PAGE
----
Patrice Harkess (Barbara Stanwyck) sits holding her baby, Bill Harkess (John Lund) nearby. They are waiting for something, and Patrice believes that, when it comes, Bill will leave her. The phone rings - it's the police, and they are on their way over. Our film tonight is No Man of Her Own (1950), part of the Hidden Classics Blogathon, hosted by the Classic Movie Blog Association.
This has long been one of my personal favorite Barbara Stanwyck films, and it was one she was eager to do (Barbara Stanwyck: The Miracle Woman by Dan Callahan). She is perfection as a woman thrown into a morass, and comes back to look it square in the eye. For Patrice Harkness is a name forced on unwed mother Helen Ferguson. Abandoned by her lover, Stephen Morley (Lyle Bettger), with only a train ticket to New York to her name, she finds herself on the train, unable to find a seat, and with no money for food. She's "adopted" by Patrice (Phyllis Thaxter) and Hugh Harkness (Richard Denning), a young couple pregnant with their first child, en route to meet his family for the first time. In less capable hands, it would be hard to understand just why the Harknesses take on this needy young woman, but Ms. Stanwyck makes you understand from the start the inner goodness of Helen Ferguson, who only wants to be able to make a decent life for her and for her coming child. That Helen was originally to be a prostitute (AFI catalog) seems outlandish having seen the film. The audience must care for her, and Ms. Stanwyck wraps her audience around her lovely finger. She also has the inner determination to handle the problem that is Stephen Morley (TCM article).
Jane Cowl (Mrs. Harkness) is superb as the loving mother who looks to Patrice and her baby as the final link to her deceased son. She's warm, friendly, and protective. But she is also smart;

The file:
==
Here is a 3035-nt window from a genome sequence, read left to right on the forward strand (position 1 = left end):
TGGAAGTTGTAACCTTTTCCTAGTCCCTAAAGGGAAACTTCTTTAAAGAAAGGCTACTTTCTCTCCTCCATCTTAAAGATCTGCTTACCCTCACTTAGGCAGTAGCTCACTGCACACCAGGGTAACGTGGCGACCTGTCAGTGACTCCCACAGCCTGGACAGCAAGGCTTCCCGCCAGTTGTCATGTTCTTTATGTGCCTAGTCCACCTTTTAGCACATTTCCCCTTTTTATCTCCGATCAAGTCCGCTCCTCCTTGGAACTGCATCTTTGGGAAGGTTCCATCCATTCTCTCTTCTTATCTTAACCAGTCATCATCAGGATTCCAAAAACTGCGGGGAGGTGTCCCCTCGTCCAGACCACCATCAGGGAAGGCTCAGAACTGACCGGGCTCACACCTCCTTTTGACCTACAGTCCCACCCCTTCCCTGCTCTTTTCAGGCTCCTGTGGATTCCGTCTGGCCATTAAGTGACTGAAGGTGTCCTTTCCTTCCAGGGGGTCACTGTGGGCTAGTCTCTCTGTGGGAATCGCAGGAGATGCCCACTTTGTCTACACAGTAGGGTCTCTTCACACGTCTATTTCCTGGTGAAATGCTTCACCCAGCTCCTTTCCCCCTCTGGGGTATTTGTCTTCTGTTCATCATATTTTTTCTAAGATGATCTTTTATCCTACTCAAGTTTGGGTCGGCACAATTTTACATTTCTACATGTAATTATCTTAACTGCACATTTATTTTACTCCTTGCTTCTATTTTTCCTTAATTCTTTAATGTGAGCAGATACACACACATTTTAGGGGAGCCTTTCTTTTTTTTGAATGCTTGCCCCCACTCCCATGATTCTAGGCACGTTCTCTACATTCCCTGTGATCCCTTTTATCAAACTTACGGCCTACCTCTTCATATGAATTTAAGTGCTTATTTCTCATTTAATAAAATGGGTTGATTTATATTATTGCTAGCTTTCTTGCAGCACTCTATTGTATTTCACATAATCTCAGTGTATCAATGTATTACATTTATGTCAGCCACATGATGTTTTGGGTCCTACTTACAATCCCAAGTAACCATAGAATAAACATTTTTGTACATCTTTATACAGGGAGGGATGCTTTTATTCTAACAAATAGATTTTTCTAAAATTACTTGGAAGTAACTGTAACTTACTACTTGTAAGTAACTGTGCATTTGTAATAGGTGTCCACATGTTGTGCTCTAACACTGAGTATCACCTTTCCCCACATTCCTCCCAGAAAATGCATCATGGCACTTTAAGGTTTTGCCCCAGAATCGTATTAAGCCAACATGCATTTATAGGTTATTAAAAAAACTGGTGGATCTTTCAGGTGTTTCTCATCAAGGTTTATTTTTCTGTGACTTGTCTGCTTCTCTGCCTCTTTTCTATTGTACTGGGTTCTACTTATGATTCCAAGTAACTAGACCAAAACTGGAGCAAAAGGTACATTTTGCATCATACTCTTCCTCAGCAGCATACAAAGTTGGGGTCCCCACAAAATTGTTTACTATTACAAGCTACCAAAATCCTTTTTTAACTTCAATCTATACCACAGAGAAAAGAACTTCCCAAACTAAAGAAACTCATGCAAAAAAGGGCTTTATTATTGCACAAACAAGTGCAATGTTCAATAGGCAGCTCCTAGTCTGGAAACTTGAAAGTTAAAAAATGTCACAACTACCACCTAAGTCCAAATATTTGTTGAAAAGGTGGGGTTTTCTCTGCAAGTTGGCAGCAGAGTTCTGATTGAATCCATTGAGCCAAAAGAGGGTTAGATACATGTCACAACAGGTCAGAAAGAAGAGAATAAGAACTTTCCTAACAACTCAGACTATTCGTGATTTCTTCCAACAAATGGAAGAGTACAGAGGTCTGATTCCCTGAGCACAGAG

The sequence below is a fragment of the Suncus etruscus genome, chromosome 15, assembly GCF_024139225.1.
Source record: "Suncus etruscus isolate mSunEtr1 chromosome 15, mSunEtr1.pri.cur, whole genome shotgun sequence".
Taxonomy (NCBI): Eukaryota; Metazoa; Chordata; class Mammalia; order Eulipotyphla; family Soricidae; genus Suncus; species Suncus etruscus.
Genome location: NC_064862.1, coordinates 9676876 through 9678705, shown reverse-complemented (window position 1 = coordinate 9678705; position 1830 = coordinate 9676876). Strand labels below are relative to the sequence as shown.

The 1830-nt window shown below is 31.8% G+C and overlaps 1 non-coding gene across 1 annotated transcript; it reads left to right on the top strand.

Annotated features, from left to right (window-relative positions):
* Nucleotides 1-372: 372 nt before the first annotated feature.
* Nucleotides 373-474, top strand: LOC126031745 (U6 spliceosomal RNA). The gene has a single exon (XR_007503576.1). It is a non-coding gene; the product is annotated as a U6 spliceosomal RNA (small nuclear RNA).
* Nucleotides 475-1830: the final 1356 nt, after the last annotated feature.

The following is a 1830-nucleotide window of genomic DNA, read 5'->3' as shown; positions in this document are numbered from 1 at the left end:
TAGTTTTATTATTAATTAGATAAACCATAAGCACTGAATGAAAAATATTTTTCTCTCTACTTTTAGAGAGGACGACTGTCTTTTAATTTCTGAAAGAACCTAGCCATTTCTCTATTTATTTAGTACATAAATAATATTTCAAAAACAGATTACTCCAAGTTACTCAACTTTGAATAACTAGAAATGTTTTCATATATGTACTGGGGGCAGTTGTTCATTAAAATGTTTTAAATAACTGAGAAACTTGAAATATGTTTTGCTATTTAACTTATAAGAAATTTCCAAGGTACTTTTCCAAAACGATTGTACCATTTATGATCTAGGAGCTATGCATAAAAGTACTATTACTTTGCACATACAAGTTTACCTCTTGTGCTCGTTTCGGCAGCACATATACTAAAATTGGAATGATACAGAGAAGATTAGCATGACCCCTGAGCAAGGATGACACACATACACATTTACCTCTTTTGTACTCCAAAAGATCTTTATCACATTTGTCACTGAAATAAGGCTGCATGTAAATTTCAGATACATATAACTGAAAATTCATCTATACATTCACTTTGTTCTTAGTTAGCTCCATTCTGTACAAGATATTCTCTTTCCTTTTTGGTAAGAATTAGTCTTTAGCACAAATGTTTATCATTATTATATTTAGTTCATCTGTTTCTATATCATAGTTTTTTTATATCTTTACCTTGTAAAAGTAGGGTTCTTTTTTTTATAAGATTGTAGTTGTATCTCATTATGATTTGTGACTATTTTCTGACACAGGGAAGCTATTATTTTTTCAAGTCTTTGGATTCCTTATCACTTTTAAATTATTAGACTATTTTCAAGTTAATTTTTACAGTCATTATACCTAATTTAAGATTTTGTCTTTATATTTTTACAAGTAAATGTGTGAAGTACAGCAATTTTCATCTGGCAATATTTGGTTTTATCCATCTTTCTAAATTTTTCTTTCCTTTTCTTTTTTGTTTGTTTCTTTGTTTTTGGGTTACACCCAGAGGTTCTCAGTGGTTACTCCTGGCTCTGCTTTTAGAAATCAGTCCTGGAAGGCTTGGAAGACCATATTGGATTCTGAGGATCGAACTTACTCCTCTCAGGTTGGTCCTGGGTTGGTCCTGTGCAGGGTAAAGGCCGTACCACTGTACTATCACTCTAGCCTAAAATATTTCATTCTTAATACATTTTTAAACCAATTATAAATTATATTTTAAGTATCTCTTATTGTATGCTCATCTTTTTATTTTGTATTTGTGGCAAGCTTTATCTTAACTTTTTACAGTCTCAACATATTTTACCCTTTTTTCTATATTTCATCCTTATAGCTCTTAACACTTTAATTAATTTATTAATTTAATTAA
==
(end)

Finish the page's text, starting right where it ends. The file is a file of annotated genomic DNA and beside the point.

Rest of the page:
she knows very quickly that Patrice is in some kind of trouble and she begins immediately to find a way to safeguard her family - including Patrice - from any danger. Ms. Cowl only made a total of seven pictures (in Stage Door Canteen, she played herself). However, between 1903 and 1947, she was in 33 Broadway plays, many of which she wrote and/or directed, including Smilin' Through (which was made into a film with Norma Shearer). She died in 1950, at the age of 65.
The film was based on a story by Cornell Woolrich, I Married a Dead Man (Senses of Cinema). The New York Times review by Bosley Crowther is unimpressive, but in a 2012 New York Times commentary upon the DVD release, Dave Kehr discusses the intricacies of director Mitchell Leisen's work.
The Screen Director's Playhouse aired a version on television in September 1951 with Ms. Stanwyck in the lead. The film was remade in 1996 as Mrs. Winterbourne with Ricki Lake in the title role. Nothing, however, can beat Ms. Stanwyck, and we heartily recommend this wonderful film. We'll leave you with a trailer
Before you go, I suggest you visit the Classic Movie Blog Association page for this blogathon, and look at some of the other films being discussed for this celebration.